1. Automobile expenses incurred driving to and from medical procedures.
You can deduct 19 cents per mile driven to doctor’s offices, hospitals, out-patient care facilities, etc., if the mileage is “primarily for, and essential to, medical care” (according to the IRS). You can deduct mileage whether you drive yourself or your dependents. Remember to keep scrupulous mileage records throughout the year.
2. Part-time workers’ commuting expenses
If you have to work more than one job, there are more benefits than you may realize. Commuting expenses for full-time workers are not tax deductible, but if you work more than one job, the mileage driven from one job to the other is tax-deductible, and is considered a legitimate business travel expense. For 2011, the mileage rate has risen to 55.5 cents per mile.
3. Charity work expenses
Not only do you get a tax break on monetary and material charitable donations, you can deduct your travel mileage as well. In addition to deductible hotel and airfare, you can deduct 14 cents per mile driven to and from volunteer work. But there’s more. If a child is in your care as part of charitable work, that child’s food and entertainment costs are deductible.
4. Business entertainment costs
You can deduct 50 percent of the cost of taking customers out for a meal. But if you have a “working lunch” at your office, you can deduct 100 percent of the cost. Also taking your clients to a ball game or play, 100 percent of the cost is deductible. Use a business credit card to keep easy track of what you spend and where you spend it.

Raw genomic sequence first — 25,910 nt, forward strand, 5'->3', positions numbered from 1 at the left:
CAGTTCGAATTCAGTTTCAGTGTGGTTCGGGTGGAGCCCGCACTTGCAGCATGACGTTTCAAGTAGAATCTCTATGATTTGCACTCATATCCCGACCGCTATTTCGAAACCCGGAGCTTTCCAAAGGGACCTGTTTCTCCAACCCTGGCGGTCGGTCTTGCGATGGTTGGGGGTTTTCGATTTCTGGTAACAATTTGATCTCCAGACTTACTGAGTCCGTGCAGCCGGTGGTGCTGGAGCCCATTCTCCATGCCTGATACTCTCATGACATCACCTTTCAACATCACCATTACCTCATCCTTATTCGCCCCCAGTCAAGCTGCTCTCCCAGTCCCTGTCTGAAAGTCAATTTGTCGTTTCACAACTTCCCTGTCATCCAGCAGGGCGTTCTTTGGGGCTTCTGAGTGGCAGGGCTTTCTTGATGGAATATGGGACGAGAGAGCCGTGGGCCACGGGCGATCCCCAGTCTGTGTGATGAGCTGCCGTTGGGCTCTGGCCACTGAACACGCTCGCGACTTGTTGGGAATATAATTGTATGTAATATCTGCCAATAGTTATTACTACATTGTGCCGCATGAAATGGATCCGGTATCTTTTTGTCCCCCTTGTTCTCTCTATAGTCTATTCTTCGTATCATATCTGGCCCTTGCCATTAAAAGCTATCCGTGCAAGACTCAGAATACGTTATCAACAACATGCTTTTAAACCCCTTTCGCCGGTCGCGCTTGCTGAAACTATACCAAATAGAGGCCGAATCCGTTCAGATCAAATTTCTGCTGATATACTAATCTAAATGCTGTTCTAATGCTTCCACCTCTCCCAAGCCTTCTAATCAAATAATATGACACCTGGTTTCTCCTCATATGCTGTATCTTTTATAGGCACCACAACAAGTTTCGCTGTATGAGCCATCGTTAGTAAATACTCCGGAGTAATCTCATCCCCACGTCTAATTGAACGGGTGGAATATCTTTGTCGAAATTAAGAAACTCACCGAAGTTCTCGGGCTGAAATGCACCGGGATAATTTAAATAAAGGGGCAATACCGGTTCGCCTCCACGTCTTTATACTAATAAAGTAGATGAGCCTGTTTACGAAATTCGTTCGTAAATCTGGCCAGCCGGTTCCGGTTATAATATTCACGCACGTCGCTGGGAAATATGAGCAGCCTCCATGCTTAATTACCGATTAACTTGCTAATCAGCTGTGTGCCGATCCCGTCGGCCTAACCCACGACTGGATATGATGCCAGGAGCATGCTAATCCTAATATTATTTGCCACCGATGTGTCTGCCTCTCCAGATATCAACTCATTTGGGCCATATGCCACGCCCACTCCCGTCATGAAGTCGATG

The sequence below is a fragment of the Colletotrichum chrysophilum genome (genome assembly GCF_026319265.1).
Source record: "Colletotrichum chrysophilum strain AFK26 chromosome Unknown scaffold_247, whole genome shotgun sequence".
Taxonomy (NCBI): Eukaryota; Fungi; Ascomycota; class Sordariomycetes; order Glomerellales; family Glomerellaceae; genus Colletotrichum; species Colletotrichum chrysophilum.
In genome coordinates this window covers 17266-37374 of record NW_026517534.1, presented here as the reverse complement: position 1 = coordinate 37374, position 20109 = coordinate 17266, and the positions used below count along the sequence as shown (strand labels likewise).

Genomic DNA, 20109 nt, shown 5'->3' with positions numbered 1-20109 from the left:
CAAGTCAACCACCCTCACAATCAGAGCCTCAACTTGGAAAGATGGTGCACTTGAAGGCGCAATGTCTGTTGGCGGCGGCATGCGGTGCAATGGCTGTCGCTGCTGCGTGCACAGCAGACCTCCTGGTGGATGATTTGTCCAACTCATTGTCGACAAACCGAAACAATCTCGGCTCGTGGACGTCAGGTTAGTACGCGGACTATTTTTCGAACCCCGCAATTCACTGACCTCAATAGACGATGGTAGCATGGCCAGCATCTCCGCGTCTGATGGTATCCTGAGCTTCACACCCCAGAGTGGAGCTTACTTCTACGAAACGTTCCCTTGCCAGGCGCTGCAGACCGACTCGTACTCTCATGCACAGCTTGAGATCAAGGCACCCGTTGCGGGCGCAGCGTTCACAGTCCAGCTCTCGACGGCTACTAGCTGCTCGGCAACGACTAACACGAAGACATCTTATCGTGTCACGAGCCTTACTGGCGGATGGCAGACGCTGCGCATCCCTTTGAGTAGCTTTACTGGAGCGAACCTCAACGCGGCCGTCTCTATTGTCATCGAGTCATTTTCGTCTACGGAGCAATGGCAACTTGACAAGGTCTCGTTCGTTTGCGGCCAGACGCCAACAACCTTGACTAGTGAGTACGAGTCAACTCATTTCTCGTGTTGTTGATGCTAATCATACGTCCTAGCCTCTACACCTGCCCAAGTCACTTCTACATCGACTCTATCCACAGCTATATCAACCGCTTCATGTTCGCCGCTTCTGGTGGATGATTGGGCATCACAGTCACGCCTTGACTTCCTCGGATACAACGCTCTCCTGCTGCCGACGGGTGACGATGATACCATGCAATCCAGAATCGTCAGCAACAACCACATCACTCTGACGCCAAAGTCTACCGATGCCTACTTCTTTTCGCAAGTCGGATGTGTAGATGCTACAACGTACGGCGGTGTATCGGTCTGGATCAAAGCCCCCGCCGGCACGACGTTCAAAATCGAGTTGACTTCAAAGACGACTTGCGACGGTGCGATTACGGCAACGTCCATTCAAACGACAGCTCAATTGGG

5. Energy-efficient home appliances
Use the following forms for renewable and efficiency credits: IRS Form 5695; for alternative motor vehicle credits: IRS Form 8910. Also download instructions for form 8910. For qualified plug-in electric drive motor vehicle credits: IRS Form 8936. Save your receipts, or make copies of them, and the Manufacturer Certification Statement for your records.
6. Parental support
Caring for an aging or ill parent? You might qualify for a medical expense deduction. If your parent(s) have too much income on their own to qualify as a regular dependent, but you provide more than 50 percent of their support, any medical expenses that you pay for can be tax deductible. The expenses must exceed 7.5 percent of your Adjusted Gross Income (AGI) to qualify.
7. Personal bad debts
If you lent money and didn’t get it back, you may qualify for a tax deduction. There are restrictions: You must be able to prove that the money was a loan and not a gift, and you must claim the bad debt on your tax return to offset any investment capital gains.
8. Personal travel
If you conduct any business while you’re on vacation, keep all receipts. You can claim the expenses on your tax return. Whether you only talk business with a new acquaintance, exchange business cards or check up on the competition, you’re conducting business and it counts.
9. Private Mortgage Insurance
If you put down less than 20 percent when you bought your house, you’re probably paying private mortgage insurance (PMI) to protect the lender in case you default. This used to be non-deductible, but a new law passed last year changed all that. Now you can deduct your payments along with your mortgage interest. This only applies if your mortgage was issued since 2006, and the full deduction is for homeowners with an income of $100,000 or less. If you make between $100,000 to $109,000, you get a partial deduction.
10. Hobby deductions
If you make money from your hobby, you can deduct many related expenses up to 100 percent of your hobby-related income.